Representing Women: Colleen Wolstenholme’s "Triad"
Nova Scotia sculptor Colleen Wolstenholme has steeped herself in the history of European sculpture – whether modernist, classical or ancient – in order to deflect the distorting lens of the patriarchal view that has dominated art across centuries and its attendant attempts at control of women’s bodies. Her interest is in exposing the forms of coercion that limit women’s possibilities and circumscribe their potential for action. Hers is a feminist practice, and in Wolstenholme’s hands, sculpture, the art of the object, becomes a powerful means of countering the objectification of women.
Created in 2005 and acquired by the National Gallery of Canada in 2012, Wolstenholme's installation sculpture Triad succinctly embodies her critical approach. Three identical freestanding figures stand, facing in three different directions. This configuration is a familiar trope from European art history, both in sculpture and painting, where multiple figures allowed (mostly male) artists to show all sides of the female form, revealing all parts of the female body to the (mostly) male gaze. Shown nude or lightly clad, the bodies are left open to the gaze. Where clad, the play of drapery enhances the sensuousness of the forms, caressing the depicted body as do the eyes.
Wolstenholme's three “Graces” create a stark contrast to this long tradition by revealing nothing of the female form. Instead, they are shrouded head-to-toe in white burqas, featureless and static. Despite being rendered at 3/4 life-size (an allusion to a provision the artist found in various iterations of Islamic law equating the relative value of a woman to a man), these figures project a massive presence, seemingly expanding to fill the room. Their shrouds are armour, confining and protective at once.
In This and That (2003), a work from a related series, Wolstenholme depicted nuns in habits, a mode of dress not dissimilar to the burqa. It shows two figures side by side – a burqa clad-woman (the same figure as in Triad) and a nun in full habit. These small figures (approximately the size of the familiar Royal Doulton figurines found in so many Canadian households) are displayed on a wall-mounted shelf. Support and figures are all painted with the same camouflage pattern. Other works look at Western examples of proscribed attire for women: Dazzled, from the same year, features a figure in a 1920s-style “flapper” dress, ship-shaped and patterned with the same stripes on the support shelf – derived from World War I naval “dazzle” camouflage. Tight End features a full-skirted Victorian matron, in this case painted all over in a camouflage pattern derived from NFL team logos. Shrouds come in many forms.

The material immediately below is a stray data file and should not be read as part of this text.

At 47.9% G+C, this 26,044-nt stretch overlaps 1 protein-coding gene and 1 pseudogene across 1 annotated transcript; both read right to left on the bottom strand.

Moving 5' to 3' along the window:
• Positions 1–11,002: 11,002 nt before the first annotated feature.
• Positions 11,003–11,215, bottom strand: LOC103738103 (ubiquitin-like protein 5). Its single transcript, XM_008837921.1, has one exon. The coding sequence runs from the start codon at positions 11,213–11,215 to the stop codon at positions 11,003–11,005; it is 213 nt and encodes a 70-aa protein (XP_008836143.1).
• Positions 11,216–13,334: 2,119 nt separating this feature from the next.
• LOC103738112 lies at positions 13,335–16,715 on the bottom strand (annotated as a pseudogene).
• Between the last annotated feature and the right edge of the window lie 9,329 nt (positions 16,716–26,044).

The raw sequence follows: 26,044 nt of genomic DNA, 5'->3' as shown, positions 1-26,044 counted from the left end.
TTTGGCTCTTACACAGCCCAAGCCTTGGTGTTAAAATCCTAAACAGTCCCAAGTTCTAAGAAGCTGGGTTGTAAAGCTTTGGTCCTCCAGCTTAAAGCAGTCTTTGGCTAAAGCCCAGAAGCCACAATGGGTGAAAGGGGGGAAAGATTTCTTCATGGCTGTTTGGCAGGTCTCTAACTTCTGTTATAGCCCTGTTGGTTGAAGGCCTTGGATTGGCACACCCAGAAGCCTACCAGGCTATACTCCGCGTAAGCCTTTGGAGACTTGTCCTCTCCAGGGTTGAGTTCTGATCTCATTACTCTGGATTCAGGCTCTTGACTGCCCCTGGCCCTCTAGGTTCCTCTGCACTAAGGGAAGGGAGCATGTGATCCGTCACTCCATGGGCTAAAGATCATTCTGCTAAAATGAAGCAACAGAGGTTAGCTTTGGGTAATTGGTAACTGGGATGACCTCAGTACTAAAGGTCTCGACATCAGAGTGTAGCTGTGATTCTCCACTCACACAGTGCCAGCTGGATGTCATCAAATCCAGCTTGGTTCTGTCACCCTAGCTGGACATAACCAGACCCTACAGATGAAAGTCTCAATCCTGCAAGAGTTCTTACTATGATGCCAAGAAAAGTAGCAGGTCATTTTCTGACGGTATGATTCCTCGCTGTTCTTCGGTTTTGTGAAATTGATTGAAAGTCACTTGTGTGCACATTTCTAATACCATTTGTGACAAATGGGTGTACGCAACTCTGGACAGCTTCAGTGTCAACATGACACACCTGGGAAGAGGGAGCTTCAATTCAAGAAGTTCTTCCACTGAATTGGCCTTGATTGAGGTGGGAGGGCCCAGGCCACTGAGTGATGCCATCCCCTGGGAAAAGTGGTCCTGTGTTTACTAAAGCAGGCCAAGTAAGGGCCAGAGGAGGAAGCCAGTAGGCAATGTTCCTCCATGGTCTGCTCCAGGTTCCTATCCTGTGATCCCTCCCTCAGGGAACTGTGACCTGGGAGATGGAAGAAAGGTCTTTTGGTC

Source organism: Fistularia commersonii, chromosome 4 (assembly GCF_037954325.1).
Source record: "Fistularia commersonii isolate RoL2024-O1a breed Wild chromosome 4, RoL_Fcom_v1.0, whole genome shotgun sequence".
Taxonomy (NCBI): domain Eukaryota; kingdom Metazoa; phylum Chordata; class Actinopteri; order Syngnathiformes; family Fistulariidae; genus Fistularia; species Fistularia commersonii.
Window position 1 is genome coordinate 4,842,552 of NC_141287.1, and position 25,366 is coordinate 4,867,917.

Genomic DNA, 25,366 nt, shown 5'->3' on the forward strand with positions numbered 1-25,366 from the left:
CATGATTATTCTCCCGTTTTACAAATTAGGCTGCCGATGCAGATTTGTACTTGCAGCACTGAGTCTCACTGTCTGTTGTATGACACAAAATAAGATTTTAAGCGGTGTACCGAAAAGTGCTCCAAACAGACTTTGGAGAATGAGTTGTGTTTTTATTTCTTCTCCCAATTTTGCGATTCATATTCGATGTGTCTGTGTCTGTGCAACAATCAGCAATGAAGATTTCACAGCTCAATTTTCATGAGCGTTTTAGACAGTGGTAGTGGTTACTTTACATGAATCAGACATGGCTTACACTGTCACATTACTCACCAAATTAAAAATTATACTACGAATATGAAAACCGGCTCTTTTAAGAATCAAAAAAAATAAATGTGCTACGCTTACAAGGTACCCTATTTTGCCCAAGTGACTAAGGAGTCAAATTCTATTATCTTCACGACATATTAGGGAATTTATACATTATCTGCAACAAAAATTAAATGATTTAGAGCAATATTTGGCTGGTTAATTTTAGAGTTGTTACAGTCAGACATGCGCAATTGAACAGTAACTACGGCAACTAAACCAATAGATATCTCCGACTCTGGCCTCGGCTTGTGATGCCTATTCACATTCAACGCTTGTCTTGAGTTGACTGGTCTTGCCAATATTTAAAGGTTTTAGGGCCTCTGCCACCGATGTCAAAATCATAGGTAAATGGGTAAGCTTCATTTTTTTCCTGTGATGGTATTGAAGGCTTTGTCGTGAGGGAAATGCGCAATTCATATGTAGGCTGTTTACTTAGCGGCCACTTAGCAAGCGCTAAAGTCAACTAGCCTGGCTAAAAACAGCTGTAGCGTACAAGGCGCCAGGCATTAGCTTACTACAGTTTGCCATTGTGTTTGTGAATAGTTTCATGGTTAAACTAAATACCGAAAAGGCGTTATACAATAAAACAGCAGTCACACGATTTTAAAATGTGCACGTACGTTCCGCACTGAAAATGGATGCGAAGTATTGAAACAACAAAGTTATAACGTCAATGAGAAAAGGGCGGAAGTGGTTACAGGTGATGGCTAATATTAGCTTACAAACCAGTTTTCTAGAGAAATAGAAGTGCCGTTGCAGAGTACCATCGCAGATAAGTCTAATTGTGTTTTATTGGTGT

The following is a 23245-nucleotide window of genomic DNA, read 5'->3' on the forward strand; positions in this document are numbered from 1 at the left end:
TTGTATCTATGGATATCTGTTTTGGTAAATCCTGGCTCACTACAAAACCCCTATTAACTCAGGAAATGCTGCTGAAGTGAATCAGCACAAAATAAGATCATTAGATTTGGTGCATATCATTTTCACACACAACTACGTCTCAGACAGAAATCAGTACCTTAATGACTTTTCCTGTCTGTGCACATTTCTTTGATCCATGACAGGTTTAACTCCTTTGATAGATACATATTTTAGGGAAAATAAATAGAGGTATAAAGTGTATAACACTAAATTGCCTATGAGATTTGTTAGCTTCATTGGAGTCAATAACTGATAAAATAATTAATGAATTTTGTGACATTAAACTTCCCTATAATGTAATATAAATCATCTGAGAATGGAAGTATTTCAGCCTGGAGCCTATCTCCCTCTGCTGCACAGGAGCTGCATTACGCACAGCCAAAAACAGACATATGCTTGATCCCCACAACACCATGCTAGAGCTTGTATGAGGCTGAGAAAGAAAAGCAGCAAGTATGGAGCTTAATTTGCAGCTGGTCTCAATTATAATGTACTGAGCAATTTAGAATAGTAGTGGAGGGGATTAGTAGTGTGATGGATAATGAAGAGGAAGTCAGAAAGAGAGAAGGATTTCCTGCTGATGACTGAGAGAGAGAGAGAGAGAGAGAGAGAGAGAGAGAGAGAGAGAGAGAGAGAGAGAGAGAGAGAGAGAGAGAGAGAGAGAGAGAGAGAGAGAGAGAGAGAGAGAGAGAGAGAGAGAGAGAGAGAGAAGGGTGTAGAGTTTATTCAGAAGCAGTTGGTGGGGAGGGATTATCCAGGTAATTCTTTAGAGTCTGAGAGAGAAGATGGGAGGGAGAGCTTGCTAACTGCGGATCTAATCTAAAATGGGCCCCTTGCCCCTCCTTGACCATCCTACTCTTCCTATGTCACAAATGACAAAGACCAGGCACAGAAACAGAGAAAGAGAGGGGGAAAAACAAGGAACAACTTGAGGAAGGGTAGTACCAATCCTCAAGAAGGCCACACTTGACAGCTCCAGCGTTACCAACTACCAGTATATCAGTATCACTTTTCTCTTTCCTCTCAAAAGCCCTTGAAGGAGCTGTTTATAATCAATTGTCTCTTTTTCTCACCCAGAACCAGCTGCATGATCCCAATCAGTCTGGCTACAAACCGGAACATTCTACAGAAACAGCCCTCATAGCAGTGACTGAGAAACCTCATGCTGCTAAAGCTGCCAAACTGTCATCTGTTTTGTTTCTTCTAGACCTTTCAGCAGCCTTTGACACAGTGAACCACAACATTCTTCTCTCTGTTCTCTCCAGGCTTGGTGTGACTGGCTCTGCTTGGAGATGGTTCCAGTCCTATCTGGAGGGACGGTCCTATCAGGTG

Sugar and Spice, also in the collection of the National Gallery of Canada, was inspired in part by this series of work. As the artist says, “Working with pattern came about due to the logo-based camouflage painting and I think that sort of led to Sugar and Spice.” Wolstenholme is also a jeweller and that practice has informed her larger sculptural works such as Sugar and Spice – “that piece is also like the jewellery, about casting. I am a materialist when it comes down to it.”
In part, Triad is also the artist’s response to a documentary by the Revolutionary Association of the Women of Afghanistan (RAWA) about a Taliban-sanctioned public execution of three Afghan women in 2001. That Wolstenholme then conflates that historical tragedy with the art-historical convention of the “Three Graces” and the three views of the female form is reflective of her conceptual strategy. As NGC Senior Curator of Contemporary Art Josée Drouin-Brisebois notes, “The irony here, of course, is that no part of the female body is exposed in these works. Swathed in their pale burqas, the anonymous, ghost-like women are frozen in mid-step and are both reminders of the original event and cyphers for much larger implications. Wolstenholme … sees the practice of veiling women on one hand, and their over-sexualization in Western popular culture on the other, as two sides to the same coin.”
It is these larger implications that imbue this work with such power and poignancy. Like a Madonna depicted in Western art history, the women of Triad are armoured. Not by divinity and virginity, but by anonymity. Optimistic and critical, beautiful and severe, Triad harks back to the origins of classical sculpture in Egypt, and in its insistent criticality, posits a new way to depict women in sculpture.
Her latest work is based on neurons, grids made from steel and using light sequences to evoke a sense of flowing water. “To me steel is more conducive to grids and this is what I needed to make Hexography,” she said, but her practice is never just about one single thing. “I haven't completely abandoned figuration or images of women really,” she says, and has several projects underway that continue her exploration of how women are depicted in Western visual culture.
In thinking back on Triad she sees it as wholly related to her ongoing engagement with history. “The image of the shrouded female creates a tension between various layers of identity and anonymity. It is an abstraction of gender that speaks to iconoclasm in a way that relates it directly to women,” she comments. “This content is reflective of the overall subjugation of women in all cultures.”
For details of works by Colleen Wolstenholme in the collection of the National Gallery of Canada, see the online collection. Share this article and subscribe to our newsletters to stay up-to-date on the latest articles, Gallery exhibitions, news and events, and to learn more about art in Canada.